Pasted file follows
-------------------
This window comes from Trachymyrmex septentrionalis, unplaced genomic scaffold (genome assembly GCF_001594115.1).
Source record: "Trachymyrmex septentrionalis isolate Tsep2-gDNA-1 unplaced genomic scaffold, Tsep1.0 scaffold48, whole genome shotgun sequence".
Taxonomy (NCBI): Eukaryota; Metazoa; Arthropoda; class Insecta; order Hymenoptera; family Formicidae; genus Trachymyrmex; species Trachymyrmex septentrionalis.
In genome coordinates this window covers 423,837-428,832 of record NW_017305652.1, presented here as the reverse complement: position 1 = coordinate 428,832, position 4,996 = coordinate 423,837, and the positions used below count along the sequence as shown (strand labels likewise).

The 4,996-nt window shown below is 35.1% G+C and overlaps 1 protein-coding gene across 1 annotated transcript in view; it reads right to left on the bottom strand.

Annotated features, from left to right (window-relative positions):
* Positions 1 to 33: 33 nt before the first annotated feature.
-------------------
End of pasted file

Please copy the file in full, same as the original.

This window comes from Trachymyrmex septentrionalis, unplaced genomic scaffold (genome assembly GCF_001594115.1).
Source record: "Trachymyrmex septentrionalis isolate Tsep2-gDNA-1 unplaced genomic scaffold, Tsep1.0 scaffold48, whole genome shotgun sequence".
Taxonomy (NCBI): Eukaryota; Metazoa; Arthropoda; class Insecta; order Hymenoptera; family Formicidae; genus Trachymyrmex; species Trachymyrmex septentrionalis.
In genome coordinates this window covers 423,837-428,832 of record NW_017305652.1, presented here as the reverse complement: position 1 = coordinate 428,832, position 4,996 = coordinate 423,837, and the positions used below count along the sequence as shown (strand labels likewise).

The 4,996-nt window shown below is 35.1% G+C and overlaps 1 protein-coding gene across 1 annotated transcript in view; it reads right to left on the bottom strand.

Annotated features, from left to right (window-relative positions):
* Positions 1 to 33: 33 nt before the first annotated feature.